13. #13
    moderator in moderation Suburb Repairman's avatar
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    If you are going for an international planning emphasis, such as development in the third world, etc., the University of Texas at Austin might be a good, less expensive option. They have a planning program geared toward Latin American planning issues, which deal largely with developing country issues.

    "Oh, that is all well and good, but, voice or no voice, the people can always be brought to the bidding of the leaders. That is easy. All you have to do is tell them they are being attacked and denounce the pacifists for lack of patriotism and exposing the country to danger. It works the same way in any country."

    - Herman Göring at the Nuremburg trials (thoughts on democracy)

  14. #14
    Quote Originally posted by Awkab
    I find it a bit strange that people are jumping on me for saying I'd like to do a planning degree at MIT, Columbia, NYU, or Cornell. I know I have set my bar high, but it's not like I'm on the only one on this forum that aspires high. I've picked these schools because they fit the criteria of being on the east coast and offering a concentration in International Planning; I wouldn't have a problem applying to cheaper schools if they fit my critera, but unfortunantly on the east coast these seem to be my options. It's not like I have 'money to burn', but I'm a good student with quite a lot of experience and I hope to get scholarships and grants.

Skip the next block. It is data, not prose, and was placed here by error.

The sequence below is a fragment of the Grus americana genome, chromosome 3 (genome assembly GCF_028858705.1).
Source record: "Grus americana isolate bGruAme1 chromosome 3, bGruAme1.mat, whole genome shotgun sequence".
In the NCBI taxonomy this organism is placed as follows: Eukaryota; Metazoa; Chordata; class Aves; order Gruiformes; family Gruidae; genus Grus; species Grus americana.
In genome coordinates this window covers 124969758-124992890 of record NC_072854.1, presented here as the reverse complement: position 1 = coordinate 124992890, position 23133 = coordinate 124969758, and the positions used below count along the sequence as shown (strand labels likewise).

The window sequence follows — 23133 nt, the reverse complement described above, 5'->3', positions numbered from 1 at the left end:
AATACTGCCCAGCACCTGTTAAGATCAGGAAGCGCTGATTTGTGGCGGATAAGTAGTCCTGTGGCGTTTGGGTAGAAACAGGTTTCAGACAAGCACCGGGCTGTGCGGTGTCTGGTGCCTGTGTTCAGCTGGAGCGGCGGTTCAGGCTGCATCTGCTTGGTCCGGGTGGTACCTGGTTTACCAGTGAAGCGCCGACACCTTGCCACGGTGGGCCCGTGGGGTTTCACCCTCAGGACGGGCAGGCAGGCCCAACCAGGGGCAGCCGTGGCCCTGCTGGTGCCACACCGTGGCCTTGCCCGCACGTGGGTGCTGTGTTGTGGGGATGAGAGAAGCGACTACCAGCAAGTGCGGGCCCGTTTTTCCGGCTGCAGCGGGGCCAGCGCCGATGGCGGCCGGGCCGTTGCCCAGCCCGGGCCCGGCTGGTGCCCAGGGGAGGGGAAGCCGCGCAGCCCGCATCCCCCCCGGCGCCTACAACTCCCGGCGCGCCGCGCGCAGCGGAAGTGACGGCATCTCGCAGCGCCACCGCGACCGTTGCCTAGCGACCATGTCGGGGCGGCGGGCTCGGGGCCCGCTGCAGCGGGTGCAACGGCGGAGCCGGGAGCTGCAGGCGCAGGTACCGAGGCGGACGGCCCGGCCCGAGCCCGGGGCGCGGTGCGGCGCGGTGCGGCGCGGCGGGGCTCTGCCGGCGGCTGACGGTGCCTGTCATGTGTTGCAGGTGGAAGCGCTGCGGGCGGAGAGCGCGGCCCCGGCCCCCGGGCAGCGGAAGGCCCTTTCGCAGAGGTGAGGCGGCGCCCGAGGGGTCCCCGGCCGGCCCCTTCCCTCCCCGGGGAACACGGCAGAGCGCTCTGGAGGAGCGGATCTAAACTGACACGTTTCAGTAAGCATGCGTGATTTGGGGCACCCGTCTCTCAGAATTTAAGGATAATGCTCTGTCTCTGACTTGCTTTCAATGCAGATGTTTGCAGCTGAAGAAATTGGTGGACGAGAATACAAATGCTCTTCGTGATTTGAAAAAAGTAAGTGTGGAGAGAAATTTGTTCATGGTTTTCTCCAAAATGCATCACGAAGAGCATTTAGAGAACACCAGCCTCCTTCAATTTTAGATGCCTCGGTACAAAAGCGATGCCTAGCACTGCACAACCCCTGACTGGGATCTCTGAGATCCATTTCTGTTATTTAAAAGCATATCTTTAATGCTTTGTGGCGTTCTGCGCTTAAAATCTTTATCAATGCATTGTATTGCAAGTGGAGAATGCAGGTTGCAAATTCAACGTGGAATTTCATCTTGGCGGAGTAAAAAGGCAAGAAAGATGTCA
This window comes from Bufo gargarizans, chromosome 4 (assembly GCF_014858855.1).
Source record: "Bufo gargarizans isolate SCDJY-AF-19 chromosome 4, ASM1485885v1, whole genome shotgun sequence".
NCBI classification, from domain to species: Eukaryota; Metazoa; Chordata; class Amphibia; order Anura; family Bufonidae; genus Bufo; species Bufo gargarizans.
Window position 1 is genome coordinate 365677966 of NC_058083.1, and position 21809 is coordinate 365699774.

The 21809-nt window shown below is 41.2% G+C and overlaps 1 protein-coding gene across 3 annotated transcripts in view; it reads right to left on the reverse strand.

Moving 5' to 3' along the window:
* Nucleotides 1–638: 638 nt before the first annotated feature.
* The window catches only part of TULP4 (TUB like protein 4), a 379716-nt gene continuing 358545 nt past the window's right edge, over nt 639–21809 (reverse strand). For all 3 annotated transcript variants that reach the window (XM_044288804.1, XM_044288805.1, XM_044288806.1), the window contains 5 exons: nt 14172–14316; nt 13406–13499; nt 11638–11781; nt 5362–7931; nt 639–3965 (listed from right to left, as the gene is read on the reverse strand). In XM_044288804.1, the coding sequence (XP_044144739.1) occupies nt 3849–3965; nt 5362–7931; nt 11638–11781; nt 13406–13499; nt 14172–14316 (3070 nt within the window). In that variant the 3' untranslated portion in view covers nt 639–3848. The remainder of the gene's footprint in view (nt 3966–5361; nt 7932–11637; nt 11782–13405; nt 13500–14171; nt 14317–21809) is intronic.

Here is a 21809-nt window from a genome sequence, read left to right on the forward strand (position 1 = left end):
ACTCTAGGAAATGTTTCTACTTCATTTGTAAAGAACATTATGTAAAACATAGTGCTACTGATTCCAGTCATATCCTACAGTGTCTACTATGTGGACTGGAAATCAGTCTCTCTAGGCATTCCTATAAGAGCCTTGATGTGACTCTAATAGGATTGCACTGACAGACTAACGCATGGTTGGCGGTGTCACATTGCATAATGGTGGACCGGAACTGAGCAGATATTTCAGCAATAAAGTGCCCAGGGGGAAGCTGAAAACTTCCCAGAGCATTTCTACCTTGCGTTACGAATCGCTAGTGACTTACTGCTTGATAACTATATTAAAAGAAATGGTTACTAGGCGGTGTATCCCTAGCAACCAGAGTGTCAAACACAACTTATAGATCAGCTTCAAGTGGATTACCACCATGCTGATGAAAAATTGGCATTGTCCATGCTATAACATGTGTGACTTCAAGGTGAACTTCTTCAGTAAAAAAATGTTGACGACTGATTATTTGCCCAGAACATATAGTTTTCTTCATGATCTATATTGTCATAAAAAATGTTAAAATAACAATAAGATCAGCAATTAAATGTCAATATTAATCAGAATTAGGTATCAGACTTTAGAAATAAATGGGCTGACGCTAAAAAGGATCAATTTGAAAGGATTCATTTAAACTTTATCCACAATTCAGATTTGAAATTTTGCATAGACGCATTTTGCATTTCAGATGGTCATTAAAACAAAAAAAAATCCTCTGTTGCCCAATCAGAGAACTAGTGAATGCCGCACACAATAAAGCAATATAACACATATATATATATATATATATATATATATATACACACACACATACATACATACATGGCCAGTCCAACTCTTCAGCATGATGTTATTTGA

I've lurked on these forums for some time and should let you know there tends to be a bias among some of the more frequent posters against going to private schools with hefty price tags for a graduate degree in planning. Given that I'm the product of that sort of undergraduate education and am currently signing checks to attend a graduate planning program among those you initially mentioned, I'll defend such institutions and say that I feel that some of the said pricier schools offer elements that no amount of $$ can quantify and that state universities with large student populations cannot always compete (university resources, alum/networking/connections, prestige, etc.).